!!! ILLEGAL IN THE UK SINCE 18/02/05 !!!
brief look at our concerns and the links between coursing and racing.
Greyhound Action is opposed to coursing, not only because of the
cruelty to and killing of hares caused by the activity, but also
because of the injuries to greyhounds which occur and the fact that
greyhounds are not infrequently abandoned or killed when considered
no longer good enough for coursing.
to coursing greyhounds are relatively common, due to the fact that
they are racing on a field, rather than a smoother sand surface,
and that they frequently change direction rapidly as the hare tries
to escape. For more info...
for more info about hare coursing in Eire where it is still legal
not unknown for ex-racing greyhounds to move over to coursing and
there is also some crossover with track greyhounds simultaneously
going coursing and vice versa.However,
generally speaking the dogs are separate, as coursing dogs need
to be bigger and heavier than track dogs.
more info on this, the article at www.greyhoundrescue...
mentions greyhounds coming out of coursing being abandoned etc.
as well as those coming out of racing.
other major link between coursing and racing is that the National
Coursing Club manages the Greyhound Stud Book with which all racing
(& coursing) greyhounds must be registered - and in Ireland (where
the majority of greyhounds that race in the UK are bred), the registration
of racing greyhounds is in the hands of the Irish Coursing Club.
factsheet is intended as a brief overview of coursing and the welfare
problems associated with it. For more indepth information - try
the following links.
connection between Greyhound Racing and Coursing in there own words
is a copy of a fax sent by the National Greyhound Racing Club (NGRC)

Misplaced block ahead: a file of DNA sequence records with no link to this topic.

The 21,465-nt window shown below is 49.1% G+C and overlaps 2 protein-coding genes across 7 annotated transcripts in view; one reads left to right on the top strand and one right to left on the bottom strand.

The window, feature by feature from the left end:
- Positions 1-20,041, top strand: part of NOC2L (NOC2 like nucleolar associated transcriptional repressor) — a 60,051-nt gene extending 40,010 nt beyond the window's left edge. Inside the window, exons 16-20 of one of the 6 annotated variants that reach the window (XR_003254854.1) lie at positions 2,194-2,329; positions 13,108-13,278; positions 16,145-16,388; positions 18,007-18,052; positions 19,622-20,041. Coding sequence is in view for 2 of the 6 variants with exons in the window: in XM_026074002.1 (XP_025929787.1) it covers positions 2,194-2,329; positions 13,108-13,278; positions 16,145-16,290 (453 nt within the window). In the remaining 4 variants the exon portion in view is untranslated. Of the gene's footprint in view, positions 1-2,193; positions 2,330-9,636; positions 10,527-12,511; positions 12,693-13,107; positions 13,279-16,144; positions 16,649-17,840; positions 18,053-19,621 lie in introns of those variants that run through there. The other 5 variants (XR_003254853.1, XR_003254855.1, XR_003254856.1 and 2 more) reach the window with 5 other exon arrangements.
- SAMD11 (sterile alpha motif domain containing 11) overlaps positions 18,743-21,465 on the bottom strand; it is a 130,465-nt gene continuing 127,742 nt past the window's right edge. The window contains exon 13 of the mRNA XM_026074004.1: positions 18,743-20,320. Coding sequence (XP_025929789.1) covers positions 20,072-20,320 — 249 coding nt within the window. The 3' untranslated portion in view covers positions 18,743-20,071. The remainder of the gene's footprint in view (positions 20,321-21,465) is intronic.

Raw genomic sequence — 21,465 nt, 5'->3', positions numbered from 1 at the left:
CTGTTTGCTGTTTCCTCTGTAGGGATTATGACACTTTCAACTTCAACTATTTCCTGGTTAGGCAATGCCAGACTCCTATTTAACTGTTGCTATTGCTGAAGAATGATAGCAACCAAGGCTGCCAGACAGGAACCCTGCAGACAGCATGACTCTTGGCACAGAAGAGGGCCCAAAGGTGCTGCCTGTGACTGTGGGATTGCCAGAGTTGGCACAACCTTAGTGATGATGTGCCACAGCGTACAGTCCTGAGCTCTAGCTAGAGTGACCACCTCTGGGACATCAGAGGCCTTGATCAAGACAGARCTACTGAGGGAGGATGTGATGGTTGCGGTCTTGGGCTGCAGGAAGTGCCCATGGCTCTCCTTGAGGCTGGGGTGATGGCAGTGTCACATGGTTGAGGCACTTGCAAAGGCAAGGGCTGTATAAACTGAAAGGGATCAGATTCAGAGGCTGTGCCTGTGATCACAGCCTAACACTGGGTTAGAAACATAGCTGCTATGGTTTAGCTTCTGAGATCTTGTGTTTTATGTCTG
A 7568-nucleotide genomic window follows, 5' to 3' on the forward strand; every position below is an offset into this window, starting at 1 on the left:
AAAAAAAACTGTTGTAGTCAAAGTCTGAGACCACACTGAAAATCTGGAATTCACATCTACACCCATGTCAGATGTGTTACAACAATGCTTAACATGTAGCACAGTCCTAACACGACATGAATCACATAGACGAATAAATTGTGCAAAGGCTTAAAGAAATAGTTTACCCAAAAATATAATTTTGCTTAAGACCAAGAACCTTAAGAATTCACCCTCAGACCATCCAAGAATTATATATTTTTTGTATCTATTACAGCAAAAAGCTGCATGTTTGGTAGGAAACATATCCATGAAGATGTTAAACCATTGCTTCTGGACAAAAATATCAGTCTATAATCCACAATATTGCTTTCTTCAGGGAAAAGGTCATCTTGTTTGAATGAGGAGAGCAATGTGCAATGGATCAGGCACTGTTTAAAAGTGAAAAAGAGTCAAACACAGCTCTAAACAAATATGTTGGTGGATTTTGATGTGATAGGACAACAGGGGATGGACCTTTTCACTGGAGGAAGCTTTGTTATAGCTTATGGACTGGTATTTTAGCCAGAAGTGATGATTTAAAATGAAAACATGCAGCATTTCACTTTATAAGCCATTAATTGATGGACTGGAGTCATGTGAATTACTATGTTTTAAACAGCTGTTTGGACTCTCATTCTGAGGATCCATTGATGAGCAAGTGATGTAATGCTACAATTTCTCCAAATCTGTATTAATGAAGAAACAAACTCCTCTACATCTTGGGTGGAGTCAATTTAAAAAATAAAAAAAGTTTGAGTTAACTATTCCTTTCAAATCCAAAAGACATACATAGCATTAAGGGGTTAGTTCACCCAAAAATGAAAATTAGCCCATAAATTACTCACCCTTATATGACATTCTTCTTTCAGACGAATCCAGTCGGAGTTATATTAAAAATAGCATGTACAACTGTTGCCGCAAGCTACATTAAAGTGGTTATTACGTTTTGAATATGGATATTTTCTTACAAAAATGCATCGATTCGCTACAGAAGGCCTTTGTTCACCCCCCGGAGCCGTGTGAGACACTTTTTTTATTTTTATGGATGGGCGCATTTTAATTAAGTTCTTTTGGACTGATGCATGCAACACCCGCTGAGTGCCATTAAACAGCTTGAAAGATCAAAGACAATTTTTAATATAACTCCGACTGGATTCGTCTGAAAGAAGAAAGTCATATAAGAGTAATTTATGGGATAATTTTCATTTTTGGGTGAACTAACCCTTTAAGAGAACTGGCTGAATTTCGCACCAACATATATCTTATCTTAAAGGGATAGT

as their submission to the Burns Inquiry into hunting with hounds.
clearly shows the link between the greyhound racing industry and
coursing - and the support of one for the other.
Of course, the suffering of hares that are torn to pieces or of
greyhounds that are injured is not mentioned. No mention either
of the fate of greyhounds used for coursing when they are no longer
able to compete successfully on the coursing field.
also the attempt to prevent publicity regarding the submission.
Greyhound Racing Club Limited (By guarantee)
House 16 Bonny Street London NW1 9QD
(020) 7267 9256 Fax (0201)7482 1023
Steward: J H C Nicholson
Executive: Frank Melville
Registered in England No, 1041132
Sirs The Burns Inquiry - "Hunting with Dogs" - Effect of a Ban on
It is appropriate for me, as Senior Steward, to preface this submission
by stating that it must be acknowledged that within the sport of
NGRC licensed racing there is a constituency of opinion which does
not support the sport of coursing. Furthermore, I must request that
this submission should not be distributed through the internet or
like media. That being said, this submission contends that an abolition
of coursing (which is NOT "hunting with dogs" because killing the
hare is not the object) would materially affect the greyhound breed,
not only in terms of conformation but also attitude.
anatomical structure of a greyhound is unique in its muscular structure.
Others will advise on the history of the breeding of the greyhound
- but one aspect of additional concern must be one of mental attitude
for this unique canine chasing, as it does, only by sight and sound.
Athletic proficiency in any sport depends upon a competitive mental
attitude, and the will to accept challenge which, in a greyhound,
is largely achieved by breeding. Aggression, is not tolerated in
British track racing but a high level of endeavour is vital and
it is this characteristic which, inter alia, would be imperilled.
breeding of track racing greyhounds is long since influenced by
use of successful coursing dogs. Such dogs not only have the appropriate
attitude but also the best physical conformation as coursing is
demonstrably a testing athletic trial for a dog.
dogs have to turn and accelerate in a manner which demands physical
power of high order. Any risk of degradation of the greyhound specie
as we know it today is unacceptable - it is currently difficult
enough to 'breed out' from the famous and well established blood
lines in order to try and improve on what has been created over
Track racing as we know it today has only been in existence for
some 70 years, during which time the racing stock has become lighter
and more compact; the reason being, tracks have become smaller with
tighter bends. But the breed depends greatly on good coursing blood
for consistently high athletic ability. It, therefore, becomes of
pre-eminent importance that its mental and physical strength, intelligence,
and fortitude should not become deteriorated by a detrimental breeding
faithfully John H C Nicholson Senior Steward
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